All of the performances are spot on with Chester Gregory as Sterling, Anthony Irons as Wolf, the huystler and Nambi E. Kelly as Risa and Ernest Perry as the lovable, bumbling Hambone, the most endelibe characterizations. "Two Trains Running" is a lovely play, that reminded me of the flowers I used to see growing the cracks of the sidewalks in the rundown Tenderloin district when I lived in San Francisco. Wilson's play proves that hope and aspirations and the healing and enduring power of love can triumph even in the ugliest of surroundings. It is a message that was powerful then, and is even more relevant now. Go see it. In fact, RUN! For rtickets and showtimes visit
Dwight Casimere with Chester Gregory who plays Sterling in Two Trains Running
Below: The brilliant ensemble cast of Two Trains Running-Goodman Theatre Production Photo/Liz Lauren

Saturday, March 14, 2015

Broadway In Chicago: First Wives Club in Top Pre-Broadway Form

by Dwight Casimere

The pre-Broadway opening of Broadway In Chicago's new production of "First Wives Club" at the Oriental Theatre (through March 29, for tickets, visit had all of the glitz and glamor of the Great White Way. Complete with a pre-curtain Red Carpet and a gaggle of local media and paparazzi outside and a packed opening night crowd inside, expectations were high and the musical action that unfolded onstage did not disappoint.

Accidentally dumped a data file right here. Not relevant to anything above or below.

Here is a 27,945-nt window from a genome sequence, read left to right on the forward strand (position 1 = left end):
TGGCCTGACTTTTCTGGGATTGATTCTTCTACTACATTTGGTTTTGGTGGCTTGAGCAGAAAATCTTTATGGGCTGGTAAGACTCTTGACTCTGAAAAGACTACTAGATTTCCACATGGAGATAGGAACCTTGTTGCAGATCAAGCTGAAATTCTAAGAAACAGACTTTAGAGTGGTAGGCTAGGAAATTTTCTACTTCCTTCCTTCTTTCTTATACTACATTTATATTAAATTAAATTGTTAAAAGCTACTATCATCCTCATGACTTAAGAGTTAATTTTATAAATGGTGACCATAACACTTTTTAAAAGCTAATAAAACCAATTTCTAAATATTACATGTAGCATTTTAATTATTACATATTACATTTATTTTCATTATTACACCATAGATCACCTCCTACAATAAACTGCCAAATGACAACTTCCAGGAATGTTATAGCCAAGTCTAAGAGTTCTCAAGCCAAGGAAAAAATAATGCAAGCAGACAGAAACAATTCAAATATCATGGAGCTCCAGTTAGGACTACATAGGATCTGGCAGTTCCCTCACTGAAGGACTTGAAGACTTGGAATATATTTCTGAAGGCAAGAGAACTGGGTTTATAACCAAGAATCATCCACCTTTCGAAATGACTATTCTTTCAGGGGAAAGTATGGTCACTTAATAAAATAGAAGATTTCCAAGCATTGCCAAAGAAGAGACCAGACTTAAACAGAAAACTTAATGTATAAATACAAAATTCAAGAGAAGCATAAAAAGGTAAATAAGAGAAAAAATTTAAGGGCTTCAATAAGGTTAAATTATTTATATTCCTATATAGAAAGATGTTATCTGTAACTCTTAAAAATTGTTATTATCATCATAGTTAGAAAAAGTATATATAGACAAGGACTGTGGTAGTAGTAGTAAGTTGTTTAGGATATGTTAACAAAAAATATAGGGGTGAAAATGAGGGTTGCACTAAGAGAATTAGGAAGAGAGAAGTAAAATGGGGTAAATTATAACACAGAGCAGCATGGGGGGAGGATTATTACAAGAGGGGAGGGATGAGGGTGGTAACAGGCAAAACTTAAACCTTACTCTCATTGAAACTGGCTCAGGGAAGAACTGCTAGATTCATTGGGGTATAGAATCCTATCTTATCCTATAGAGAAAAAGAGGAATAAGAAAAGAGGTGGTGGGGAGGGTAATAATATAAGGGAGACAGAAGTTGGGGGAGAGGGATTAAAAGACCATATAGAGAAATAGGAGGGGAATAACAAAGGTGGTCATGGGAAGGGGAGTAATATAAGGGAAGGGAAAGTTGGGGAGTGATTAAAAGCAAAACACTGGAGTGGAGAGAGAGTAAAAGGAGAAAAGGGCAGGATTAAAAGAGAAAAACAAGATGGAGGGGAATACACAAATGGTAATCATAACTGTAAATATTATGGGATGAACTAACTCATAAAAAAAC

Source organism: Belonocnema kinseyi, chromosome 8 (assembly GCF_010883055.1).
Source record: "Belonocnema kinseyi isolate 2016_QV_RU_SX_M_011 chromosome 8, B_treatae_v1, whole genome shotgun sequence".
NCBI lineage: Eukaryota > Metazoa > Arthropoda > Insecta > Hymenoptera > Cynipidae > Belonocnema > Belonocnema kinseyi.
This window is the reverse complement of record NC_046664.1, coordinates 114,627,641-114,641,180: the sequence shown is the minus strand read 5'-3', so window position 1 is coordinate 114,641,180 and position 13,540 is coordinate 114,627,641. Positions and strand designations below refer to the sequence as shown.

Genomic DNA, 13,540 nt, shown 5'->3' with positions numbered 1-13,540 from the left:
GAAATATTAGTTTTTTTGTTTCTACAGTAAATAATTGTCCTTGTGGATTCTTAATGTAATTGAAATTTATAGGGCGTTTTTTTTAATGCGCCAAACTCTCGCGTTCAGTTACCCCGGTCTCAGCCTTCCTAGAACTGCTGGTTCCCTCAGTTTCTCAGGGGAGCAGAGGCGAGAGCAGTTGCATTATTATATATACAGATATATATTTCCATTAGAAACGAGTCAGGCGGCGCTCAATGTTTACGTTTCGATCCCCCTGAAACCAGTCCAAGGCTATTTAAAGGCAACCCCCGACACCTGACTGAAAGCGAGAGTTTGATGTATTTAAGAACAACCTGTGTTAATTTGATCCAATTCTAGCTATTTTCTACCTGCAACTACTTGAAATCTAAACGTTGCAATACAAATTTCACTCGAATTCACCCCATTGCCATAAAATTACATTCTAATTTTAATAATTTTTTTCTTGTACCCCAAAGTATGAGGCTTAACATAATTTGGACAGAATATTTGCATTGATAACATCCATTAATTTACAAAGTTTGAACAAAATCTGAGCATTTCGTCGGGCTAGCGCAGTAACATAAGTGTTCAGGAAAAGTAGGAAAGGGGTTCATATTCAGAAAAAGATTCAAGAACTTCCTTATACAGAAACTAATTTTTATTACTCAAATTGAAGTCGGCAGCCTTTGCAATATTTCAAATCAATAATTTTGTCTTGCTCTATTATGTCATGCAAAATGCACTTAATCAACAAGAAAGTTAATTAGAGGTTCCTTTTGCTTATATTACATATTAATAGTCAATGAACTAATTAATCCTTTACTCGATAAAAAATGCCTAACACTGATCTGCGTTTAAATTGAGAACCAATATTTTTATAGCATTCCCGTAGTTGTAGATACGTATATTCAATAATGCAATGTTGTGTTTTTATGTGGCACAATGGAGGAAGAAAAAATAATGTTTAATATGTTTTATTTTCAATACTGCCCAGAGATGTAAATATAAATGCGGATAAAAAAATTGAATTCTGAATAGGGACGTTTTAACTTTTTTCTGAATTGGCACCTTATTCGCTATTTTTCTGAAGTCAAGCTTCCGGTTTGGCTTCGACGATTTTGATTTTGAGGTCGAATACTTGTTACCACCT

This is not Strindberg, or even Neil Simon, but this second attempt at a musical version of the runaway hit 1996 Parmamount Pictures revenge comedy makes for one thoroughly satisfying evening. Complete with a book re-written by TV powerhouse Linda Bloodworth-Thomason of 'Designing Women' fame (based on the hit novel by Olivia Goldsmith) and a 'soundtrack of our lives' score by Motown hit-makers Brian and Eddie Holland and Lamont Dozier, this is a toe-tapping, uncomplicated romp that somehow makes the weighty subject matter of suicide and infidelity tongue-in-cheek fun.

Although its a little hard to shake the spectre of the powerhouse cast of the film version (Goldie Hawn, Beth Midler and Diane Keaton), the Broadway in Chicago cast, tony Award winner Faith Prince (as the sarcastic Brenda, Carmen Cusack (Elphaba in the national tour of Wicked and standby for the same role in the Chicago production) in the Keaton role of the sexually repressed Annie and local Jeff Award winner Christine Sherrill as the alcoholic diva Elise, hold their own in a fast-paced production, directed by Simon Phillips (Priscilla, Queen of the Desert Musical).

There are plenty of stock sitcom puns (some groaningly telegraphed) and familiar Motown tunes ("Stop in the Name of Love," "Sugar Pie Honey Bunch") and sanitized sexual humor to hold your attention during the nearly two and a half hour (with intermission) production. There's even a sentimental moment or two (Whirlpool of Memories, One Sweet Moment)

The male characters don't get much to work with, but then, they're not intended to be much more than dart boards, with the exception of Patrick Richwood as the gay hair stylist Duane, who acts as the loynch-pin for the plot. He nearly steals the show!

The choreography by David Connolly keeps things moving at a nice pace and there are a couple of show-stopper songs (Payback's a Bitch, I am Duarto) that make it recommendable.
Through March 29. Visit